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Happy-Gourmand

Branded-food nostalgia

When I was a kid, there were lots of foods that you couldn’t get everywhere.

I am not just talking about persimmons and star fruit; there were famous foods you couldn’t get, too. Does food taste better if it’s exclusive?

I only tasted Dr. Pepper and Babe Ruth chocolate bars when I attended basketball camp in Washington state across the border. I know that the world is getting smaller and smaller, but when it was a big place, there was a sense of wonder about taking a bite out of another piece of it.

Is it better that we can have our cake by ordering it online from Amazon in any flavour we want? Does a treat stay special if it becomes “viral” and is available everywhere?

Kellogg’s Pop Tarts were a popular snack when I was a kid, but they fell out of favour as many more options hit the market.

Other frozen pastry companies offered a plethora of choices and Pop Tarts went to the bottom shelf.

They saw a revival recently though, when Kellogg’s opened a pop-up store in Times Square (pun intended there). Complete with strobe lights and limited edition flavours, this store flaunted one of the original breakfast junk foods.

The New York Pop Tarts store is no more, but did you know that Walmart says their No. 1 item to restock when hurricanes strike the southern U.S. is strawberry Pop Tarts?

Nostalgia does wonders in promoting food. Old-fashioned junk food has the added value of sentimentality than something new and everyday, and forbidden fruit always tastes more delectable.

I remember getting a care package from my parents when I was living in France. (This was decades ago, long before there was an internet or Amazon.com)

I got a wonderful letter from home, and a box of Oreos and two bags of Cheezies. I squealed with delight and savoured every single crumb.

Cheezies have never tasted as good as they did in my little boarding room in Nancy. I hankered for a taste of home and that taste wasn’t always Mom’s cooking.

It was much more common to eat homemade snacks when I was a kid, but we did have cool candies, too. Does anyone out there remember Pop Rocks? I don’t see those in stores anymore.

And we had bubble gum galore, and Lick-a-Stick (you could use Jello powder from home, but then it was a dead give-away when your finger changed colour from double-dipping).

Summer lends itself to portable snacks with all the time we spend outside on the go.

Branded foods will fill the memories of many generations of children to come. Even branded concepts are popular, like the good old s’mores. With a campfire ban on in B.C., we can’t toast our marshmallows, so I thought I’d close with an indoor recipe for this vacation favourite.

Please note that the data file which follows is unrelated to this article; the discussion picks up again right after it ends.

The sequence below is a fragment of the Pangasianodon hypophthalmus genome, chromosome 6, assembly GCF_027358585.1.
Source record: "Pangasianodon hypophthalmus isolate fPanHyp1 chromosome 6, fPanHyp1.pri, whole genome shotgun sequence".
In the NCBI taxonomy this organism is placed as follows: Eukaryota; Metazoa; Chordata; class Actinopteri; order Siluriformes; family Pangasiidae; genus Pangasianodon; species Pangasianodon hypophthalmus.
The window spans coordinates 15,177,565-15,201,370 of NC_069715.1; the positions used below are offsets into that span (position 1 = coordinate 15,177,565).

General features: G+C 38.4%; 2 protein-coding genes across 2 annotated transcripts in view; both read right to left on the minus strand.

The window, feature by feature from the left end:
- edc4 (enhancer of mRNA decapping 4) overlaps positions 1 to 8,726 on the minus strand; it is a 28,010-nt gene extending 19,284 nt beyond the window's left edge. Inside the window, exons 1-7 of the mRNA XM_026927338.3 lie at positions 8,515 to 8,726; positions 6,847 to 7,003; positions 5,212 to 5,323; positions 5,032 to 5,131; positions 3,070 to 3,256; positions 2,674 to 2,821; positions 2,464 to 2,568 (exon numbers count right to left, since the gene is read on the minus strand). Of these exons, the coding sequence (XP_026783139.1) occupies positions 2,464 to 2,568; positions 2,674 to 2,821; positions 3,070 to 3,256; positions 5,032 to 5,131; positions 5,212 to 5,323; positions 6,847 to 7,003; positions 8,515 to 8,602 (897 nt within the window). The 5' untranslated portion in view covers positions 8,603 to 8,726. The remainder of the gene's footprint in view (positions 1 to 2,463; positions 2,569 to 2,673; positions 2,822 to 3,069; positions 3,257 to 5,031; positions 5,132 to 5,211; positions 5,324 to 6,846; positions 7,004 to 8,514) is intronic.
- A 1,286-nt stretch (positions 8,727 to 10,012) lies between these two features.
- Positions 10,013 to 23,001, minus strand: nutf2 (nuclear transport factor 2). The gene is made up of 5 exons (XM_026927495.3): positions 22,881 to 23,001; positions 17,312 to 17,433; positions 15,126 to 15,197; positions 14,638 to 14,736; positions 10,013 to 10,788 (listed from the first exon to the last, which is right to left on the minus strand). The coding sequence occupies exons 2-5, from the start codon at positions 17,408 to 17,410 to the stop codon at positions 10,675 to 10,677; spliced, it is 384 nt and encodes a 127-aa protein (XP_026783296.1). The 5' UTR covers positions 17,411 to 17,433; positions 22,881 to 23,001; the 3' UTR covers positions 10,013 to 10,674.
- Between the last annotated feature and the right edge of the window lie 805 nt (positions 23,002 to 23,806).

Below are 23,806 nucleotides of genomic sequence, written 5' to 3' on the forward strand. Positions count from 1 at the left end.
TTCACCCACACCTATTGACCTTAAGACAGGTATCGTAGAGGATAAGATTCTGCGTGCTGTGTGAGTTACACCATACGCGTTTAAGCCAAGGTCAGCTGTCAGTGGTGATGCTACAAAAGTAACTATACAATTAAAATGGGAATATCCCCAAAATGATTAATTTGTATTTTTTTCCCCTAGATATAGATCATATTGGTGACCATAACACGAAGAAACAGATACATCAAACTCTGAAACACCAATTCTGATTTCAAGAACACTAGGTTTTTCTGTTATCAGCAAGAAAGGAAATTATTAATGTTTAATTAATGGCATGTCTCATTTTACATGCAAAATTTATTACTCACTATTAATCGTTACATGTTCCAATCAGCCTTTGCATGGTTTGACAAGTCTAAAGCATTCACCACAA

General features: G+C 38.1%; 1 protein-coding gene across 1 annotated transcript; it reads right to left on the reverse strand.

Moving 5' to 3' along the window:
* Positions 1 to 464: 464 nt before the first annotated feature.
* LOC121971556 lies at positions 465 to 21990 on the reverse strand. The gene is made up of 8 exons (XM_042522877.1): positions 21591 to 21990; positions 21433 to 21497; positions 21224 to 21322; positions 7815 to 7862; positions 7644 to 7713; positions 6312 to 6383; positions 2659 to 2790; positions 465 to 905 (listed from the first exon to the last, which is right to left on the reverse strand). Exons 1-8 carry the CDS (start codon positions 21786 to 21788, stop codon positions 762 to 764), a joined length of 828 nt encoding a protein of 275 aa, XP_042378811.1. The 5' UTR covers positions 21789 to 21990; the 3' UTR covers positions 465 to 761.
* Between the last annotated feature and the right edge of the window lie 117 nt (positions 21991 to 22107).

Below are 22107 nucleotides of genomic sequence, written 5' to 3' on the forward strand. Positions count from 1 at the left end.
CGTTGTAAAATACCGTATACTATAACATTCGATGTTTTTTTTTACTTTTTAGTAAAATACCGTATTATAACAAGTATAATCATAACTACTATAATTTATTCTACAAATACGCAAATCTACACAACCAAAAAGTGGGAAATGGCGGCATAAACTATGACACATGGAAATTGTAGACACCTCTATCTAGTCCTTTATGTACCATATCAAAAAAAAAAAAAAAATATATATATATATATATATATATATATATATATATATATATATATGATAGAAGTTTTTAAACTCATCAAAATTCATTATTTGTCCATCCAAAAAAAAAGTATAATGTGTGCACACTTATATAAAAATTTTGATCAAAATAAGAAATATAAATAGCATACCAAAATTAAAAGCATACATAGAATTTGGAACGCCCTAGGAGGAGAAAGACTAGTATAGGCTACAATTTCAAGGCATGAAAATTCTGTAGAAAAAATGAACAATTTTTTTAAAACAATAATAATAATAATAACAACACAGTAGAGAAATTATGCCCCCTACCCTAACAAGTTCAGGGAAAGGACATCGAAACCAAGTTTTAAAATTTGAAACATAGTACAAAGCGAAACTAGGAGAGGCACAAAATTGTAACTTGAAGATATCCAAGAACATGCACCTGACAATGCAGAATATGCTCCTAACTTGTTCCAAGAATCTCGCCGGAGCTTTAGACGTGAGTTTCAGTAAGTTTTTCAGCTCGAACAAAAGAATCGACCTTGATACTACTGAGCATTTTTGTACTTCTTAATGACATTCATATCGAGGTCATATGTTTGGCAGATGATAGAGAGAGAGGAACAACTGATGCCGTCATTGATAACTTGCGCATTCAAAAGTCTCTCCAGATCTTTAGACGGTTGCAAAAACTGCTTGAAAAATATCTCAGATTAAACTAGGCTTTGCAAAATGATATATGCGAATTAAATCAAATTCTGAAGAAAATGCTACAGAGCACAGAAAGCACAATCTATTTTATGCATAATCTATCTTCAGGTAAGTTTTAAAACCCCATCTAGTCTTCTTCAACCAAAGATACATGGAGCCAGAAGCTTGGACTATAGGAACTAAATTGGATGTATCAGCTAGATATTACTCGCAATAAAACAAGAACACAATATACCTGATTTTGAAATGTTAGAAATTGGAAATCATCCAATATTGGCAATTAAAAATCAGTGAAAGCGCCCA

My S’mores Bars recipe works well to satisfy that desire for a bit of gooey goodness. Splurge and add a few marshmallows on top just five minutes before the end of baking time, and you might even feel like you invented the next Pop Tart.



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About the Author

Kristin Peturson-Laprise is a customer experience specialist by trade, which means she is someone passionate about people having a good time. 

Her company, Wow Service Mentor, helps businesses enhance their customer experience through hands-on training, service programs, and special event coordination.

Kristin enjoys her own experiences too, and that is what she writes about in this column. She and her husband Martin Laprise (also known as Chef Martin, of The Chef Instead) love to share their passion for food and entertaining.  

Kristin says:

"Wikipedia lists a gourmand as a person who takes great pleasure in food. I have taken the concept of gourmandise, or enjoying something to the fullest, in all parts of my life. I love to grow and cook food, and I loved wine enough to become a Sommelier. I call a meal a success when I can convey that 'sense of place' from where the food has come . . . the French call that terroir, but I just call it the full experience. It might mean tasting the flavours of my own garden, or transporting everyone at the table to a faraway place, reminiscent of travels or dreams we have had."

 

E-mail Kristin at:  [email protected]

Check out her website here:  www.wowservicementor.com

 



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The views expressed are strictly those of the author and not necessarily those of Castanet. Castanet does not warrant the contents.

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